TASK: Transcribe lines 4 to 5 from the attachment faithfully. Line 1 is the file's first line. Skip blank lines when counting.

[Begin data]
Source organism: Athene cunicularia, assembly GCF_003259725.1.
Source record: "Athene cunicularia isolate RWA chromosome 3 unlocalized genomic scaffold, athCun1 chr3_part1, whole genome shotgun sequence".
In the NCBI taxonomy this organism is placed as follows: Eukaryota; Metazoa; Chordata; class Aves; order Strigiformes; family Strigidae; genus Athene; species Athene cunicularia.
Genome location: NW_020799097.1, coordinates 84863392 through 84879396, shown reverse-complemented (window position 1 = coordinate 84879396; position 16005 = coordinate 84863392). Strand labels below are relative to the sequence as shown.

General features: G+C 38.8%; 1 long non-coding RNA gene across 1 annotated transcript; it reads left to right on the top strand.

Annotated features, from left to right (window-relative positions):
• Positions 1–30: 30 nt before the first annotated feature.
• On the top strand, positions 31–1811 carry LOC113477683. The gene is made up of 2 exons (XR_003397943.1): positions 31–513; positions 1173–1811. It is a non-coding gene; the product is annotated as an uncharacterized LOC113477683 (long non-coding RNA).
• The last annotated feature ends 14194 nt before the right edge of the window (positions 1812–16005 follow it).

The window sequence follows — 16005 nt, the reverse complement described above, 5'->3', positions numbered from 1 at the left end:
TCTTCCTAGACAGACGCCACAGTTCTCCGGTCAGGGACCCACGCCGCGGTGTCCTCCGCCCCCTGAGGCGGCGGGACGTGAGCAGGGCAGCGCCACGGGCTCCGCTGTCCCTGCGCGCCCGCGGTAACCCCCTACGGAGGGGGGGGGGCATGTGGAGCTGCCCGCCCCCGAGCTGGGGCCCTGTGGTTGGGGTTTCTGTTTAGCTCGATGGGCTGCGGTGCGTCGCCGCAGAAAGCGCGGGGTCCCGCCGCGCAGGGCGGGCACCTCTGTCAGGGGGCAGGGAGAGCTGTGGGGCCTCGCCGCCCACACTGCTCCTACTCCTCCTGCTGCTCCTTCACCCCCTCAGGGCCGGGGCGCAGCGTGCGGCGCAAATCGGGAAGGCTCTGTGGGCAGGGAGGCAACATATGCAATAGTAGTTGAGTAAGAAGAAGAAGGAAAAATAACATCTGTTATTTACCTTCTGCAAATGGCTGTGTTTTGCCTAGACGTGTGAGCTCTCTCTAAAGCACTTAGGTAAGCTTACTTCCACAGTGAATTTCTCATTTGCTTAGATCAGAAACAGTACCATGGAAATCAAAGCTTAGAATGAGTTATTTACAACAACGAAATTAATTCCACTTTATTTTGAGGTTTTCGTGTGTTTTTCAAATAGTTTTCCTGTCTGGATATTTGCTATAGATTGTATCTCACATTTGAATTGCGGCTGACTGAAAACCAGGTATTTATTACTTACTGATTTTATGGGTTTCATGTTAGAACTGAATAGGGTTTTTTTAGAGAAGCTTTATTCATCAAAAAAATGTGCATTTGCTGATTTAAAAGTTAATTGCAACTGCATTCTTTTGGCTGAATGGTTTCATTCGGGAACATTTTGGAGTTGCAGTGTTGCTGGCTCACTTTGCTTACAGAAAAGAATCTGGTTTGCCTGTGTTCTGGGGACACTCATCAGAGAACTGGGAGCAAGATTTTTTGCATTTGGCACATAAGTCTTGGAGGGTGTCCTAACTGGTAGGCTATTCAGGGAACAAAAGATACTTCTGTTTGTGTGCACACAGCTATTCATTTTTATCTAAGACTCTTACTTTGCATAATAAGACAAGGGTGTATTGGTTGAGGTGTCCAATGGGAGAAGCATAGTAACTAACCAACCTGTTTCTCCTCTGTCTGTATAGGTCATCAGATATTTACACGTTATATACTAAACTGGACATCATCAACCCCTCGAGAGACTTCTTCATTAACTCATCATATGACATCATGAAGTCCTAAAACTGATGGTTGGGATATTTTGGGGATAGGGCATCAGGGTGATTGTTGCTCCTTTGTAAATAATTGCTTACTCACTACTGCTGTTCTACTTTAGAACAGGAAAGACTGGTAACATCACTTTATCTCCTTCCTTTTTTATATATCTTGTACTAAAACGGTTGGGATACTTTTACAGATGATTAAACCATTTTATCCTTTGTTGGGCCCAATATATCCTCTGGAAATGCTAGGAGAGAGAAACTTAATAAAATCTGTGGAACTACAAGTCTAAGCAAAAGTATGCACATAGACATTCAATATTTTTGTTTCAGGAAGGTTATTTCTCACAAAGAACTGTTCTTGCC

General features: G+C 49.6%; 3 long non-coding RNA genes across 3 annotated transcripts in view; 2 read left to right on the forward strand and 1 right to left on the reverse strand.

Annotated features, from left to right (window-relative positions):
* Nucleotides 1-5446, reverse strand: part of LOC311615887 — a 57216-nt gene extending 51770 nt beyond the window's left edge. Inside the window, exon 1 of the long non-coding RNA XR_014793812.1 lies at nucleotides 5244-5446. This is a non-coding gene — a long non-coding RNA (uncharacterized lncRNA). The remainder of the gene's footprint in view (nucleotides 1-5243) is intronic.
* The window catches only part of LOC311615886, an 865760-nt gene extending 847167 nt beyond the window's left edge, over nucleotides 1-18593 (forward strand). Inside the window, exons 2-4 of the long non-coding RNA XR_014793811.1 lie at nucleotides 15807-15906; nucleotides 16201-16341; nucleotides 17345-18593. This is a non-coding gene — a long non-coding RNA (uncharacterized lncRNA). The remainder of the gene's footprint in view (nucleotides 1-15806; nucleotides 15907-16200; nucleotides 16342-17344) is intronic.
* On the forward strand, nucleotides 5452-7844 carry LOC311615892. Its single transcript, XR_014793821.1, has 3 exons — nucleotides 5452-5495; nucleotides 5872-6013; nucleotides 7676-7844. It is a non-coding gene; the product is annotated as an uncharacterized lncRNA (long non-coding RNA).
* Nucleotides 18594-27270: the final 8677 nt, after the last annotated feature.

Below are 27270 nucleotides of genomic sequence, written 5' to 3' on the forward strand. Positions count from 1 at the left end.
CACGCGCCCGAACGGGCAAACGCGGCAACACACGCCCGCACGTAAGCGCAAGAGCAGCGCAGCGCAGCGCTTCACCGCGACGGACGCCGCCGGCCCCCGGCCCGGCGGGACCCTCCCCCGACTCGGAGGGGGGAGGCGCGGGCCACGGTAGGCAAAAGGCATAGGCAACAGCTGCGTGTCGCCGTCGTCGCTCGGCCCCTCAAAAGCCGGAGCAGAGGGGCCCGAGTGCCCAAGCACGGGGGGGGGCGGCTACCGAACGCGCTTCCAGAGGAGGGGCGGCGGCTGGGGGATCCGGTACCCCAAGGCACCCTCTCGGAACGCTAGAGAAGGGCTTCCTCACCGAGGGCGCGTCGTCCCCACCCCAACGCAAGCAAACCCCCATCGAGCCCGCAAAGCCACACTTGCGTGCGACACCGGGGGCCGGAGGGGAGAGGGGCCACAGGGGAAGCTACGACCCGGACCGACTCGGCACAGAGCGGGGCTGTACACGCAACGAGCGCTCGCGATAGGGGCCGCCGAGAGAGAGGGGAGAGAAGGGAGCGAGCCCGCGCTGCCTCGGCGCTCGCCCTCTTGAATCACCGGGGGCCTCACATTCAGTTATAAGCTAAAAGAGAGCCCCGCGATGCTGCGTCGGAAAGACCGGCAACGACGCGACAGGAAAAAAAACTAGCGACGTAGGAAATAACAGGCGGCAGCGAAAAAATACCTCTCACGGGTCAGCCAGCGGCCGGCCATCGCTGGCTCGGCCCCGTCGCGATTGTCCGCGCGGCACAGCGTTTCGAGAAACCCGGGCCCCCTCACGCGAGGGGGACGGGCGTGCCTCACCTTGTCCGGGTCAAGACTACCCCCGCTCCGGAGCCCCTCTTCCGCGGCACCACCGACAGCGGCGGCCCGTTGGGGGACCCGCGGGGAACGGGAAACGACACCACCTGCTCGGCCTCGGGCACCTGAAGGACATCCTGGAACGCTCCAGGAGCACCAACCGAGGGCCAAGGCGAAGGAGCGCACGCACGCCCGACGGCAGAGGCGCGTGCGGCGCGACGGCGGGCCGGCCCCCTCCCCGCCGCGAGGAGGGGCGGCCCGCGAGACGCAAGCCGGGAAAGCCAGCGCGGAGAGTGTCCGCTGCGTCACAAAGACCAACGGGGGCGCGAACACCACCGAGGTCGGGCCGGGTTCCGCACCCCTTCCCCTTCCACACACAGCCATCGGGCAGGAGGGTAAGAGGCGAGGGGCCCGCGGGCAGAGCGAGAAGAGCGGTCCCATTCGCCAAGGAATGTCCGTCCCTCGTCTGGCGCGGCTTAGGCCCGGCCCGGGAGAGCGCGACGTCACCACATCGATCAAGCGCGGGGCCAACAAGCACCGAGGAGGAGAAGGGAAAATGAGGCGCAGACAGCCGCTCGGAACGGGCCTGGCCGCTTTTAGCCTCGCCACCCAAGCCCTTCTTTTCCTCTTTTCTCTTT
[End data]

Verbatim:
Genome location: NW_020799097.1, coordinates 84863392 through 84879396, shown reverse-complemented (window position 1 = coordinate 84879396; position 16005 = coordinate 84863392). Strand labels below are relative to the sequence as shown.

General features: G+C 38.8%; 1 long non-coding RNA gene across 1 annotated transcript; it reads left to right on the top strand.